Christmas 2009

Dear Friends and Family,

As beautiful and heartwarming Christmas cards from those we love pour into our mailbox this time of year, my children look at me with recrimination in their eyes and ask, “Where is our Christmas card?”

Kids Christmas 2009

So, here goes:

The year 2009 was crazy hectic but truly wonderful for the Russo family.

In August, Joe achieved a lifelong dream by opening his own optometry practice, Attleboro Vision Care Associates, at 550 North Main Street in Attleboro. He is very happy with his new practice and I think he is clever for giving it a name that starts with A. He is easily found in the Yellow Pages. I work part time as a writer for our local newspaper and a substitute teacher for our local school system. I like to keep things local.

Elsie Christmas 2009

Elsie celebrated her 16th birthday by traveling to England, France, and Scotland on a trip with her mother, grandmother, and aunt, but not her suitcase. The loss of her belongings and an allergic reaction to salad dressing on the Eurorail notwithstanding, Elsie says she had a wonderful time.  This year, Elsie performed in High School Musical with the Bradley Playhouse in Putnam, Conn. and Monty Python’s Quest for the Holy Grail with Swamp Meadow Community Theatre.

Nick Christmas 2009.jpg

 

Nick is 13 and in the 8th grade.  In the summer, Nick spends a week at Boy Scout camp where he swims, camps, hikes, and shows off his mother’s pathetic sewing skills on his Class A uniform and merit badge sash. He runs really fast and likes hitting things with bats, so we signed him up for the cross country team and baseball team at Scituate Middle School.

 

Ben Christmas 2009

Ben, age 10 and in the 4th grade, also likes to hit things, so he too plays baseball. He also plays competitive basketball and soccer in expensive uniforms that have his last name written on the back. He joined Elsie in The Quest for the Holy Grail production as the iconic Killer Rabbit. Make no mistake, he’s not just a harmless bunny.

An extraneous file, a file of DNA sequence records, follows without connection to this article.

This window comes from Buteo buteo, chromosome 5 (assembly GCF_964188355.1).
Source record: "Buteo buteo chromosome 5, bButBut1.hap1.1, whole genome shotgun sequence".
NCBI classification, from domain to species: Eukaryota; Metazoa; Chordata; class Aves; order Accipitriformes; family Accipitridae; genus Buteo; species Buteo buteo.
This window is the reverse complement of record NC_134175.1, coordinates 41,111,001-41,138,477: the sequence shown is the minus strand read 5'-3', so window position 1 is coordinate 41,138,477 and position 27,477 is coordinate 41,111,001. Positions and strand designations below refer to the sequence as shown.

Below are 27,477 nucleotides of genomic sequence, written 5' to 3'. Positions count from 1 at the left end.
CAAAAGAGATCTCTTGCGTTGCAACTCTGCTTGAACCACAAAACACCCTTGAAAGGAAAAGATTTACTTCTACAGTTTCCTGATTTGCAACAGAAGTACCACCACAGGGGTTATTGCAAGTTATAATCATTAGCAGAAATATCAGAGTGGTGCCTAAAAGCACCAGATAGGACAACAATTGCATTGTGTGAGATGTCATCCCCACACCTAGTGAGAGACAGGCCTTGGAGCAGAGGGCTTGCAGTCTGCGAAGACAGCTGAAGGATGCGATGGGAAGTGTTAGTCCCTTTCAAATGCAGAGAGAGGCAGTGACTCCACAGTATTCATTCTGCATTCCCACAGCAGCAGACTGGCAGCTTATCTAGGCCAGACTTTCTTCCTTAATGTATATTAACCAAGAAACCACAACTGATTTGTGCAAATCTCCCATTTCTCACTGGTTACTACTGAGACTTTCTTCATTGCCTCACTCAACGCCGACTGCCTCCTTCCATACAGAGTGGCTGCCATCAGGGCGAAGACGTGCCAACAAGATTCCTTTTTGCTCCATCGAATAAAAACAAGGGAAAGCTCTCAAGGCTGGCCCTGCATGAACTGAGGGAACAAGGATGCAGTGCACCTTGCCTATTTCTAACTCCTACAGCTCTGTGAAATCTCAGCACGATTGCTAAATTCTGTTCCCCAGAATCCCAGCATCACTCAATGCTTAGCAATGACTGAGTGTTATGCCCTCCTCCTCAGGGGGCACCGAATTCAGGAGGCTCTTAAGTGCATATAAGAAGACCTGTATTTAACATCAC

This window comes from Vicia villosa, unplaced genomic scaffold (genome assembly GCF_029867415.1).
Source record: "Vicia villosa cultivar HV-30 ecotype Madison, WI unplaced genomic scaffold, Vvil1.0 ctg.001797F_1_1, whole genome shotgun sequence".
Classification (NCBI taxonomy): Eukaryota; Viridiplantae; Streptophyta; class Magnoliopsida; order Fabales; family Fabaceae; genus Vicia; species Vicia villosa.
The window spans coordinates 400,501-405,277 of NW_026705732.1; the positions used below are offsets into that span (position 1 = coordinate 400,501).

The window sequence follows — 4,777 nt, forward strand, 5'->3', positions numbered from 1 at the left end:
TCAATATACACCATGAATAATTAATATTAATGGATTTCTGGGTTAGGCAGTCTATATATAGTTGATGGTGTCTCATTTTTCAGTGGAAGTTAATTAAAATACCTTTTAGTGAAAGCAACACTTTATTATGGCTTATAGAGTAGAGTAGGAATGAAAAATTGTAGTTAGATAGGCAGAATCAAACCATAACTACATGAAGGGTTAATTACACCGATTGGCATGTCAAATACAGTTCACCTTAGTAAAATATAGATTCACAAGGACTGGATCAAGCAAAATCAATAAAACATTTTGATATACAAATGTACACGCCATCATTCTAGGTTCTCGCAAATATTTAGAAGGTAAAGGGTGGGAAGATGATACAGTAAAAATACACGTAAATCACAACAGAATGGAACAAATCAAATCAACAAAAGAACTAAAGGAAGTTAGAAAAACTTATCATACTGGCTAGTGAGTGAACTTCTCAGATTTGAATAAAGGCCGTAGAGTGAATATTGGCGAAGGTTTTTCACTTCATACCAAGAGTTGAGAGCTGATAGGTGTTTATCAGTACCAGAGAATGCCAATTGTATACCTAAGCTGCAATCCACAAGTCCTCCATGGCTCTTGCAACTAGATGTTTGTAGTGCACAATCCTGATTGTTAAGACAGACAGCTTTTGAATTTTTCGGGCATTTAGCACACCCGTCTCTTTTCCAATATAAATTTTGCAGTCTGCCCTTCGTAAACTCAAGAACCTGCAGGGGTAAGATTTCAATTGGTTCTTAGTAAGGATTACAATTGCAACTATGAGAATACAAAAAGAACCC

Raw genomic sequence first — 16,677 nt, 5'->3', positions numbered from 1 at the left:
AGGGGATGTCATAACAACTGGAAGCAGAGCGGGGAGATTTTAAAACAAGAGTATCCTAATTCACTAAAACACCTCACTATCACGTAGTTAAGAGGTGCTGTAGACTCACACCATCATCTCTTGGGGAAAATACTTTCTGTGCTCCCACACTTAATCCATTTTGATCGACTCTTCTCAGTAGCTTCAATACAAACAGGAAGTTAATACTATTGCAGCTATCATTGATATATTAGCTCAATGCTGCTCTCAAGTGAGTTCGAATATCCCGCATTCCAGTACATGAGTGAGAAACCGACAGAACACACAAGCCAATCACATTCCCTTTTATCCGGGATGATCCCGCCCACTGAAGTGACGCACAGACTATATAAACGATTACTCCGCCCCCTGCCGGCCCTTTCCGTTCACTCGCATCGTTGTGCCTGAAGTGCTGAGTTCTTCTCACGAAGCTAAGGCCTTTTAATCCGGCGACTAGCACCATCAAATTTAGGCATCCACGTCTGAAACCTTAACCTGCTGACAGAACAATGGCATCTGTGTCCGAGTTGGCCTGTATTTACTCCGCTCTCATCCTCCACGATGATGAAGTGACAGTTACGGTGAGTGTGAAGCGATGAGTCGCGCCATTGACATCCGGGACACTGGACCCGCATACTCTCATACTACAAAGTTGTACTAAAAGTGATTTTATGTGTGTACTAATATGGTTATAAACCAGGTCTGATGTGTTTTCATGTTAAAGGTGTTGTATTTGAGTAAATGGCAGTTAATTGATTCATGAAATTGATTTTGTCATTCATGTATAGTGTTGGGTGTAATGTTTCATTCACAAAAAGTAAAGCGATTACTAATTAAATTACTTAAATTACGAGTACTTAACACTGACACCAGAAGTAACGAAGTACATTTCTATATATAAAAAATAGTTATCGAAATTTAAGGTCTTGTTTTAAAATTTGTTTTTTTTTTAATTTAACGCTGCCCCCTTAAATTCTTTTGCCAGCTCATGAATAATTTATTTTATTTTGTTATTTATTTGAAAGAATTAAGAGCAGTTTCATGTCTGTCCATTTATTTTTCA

Merry Christmas and Happy New Year!

Love, Kristin and Joe, Elsie, Nick and Ben

I’m Back!

I’m back with exciting news! I finally surrendered to the notion that I will never remember my WordPress password and decided to reset it. I can now log in and post new posts. I have found my way back home.

Like Dorothy in the Wizard of Oz, I always had the power to do this, but I put it off. Oh, yes, that’s a thing I will do, I would say while I busied myself not doing it. I will revisit my blog and raspberries3connect it to my new website and keep writing about the things that happen day-to-day. The raspberries are ripening. The dogs are growing older (but seemingly no wiser). The kids are moving on. I have much to say about all of this. Why did finding my way back to the spot where I say it take so long? I’m not sure. Why do many seemingly simple things take so long?

Perhaps because I’m too spent from doing the hard things. I’ll get to it, I tell myself, right after I climb down from this mountain. But there always seems to be another mountain. My mountains are work deadlines (Who doesn’t have these? No excuse!); anxiety and delight for the people I love who were once tiny humans but now have their own lives (two quite far away); the need to clear and reorganize the basement and closets of 18 years worth of living; the time to repaint faded walls and replant the flower garden; the desire to sit and be and remember. Remember important things, like my WordPress password.

My mountains are worthy mountains all, but they have not kept me away for good. I’m back. I’ve found that even forgotten things can be reset, and I can keep going.

 

My New World of Hygge

It’s been about a week since my girrl headed out into the world into parts unknown, and by parts unknown I mean Italy, which has Wifi and other modern conveniences like FaceTime and WhatsApp. She has used these modern conveniences to post pictures of the charming medieval village where she lives: the gorgeous architecture, the cobblestone streets. So, we’ve been in touch and it turns out she’s okay. Happy even. Who saw that coming?

I have decided to follow her example and experiment with new life philosophy. This week I’ve chosen the Danish concept of Hygge, which, loosely translated, means that I should be 100 percent comfortable 100 percent of the time.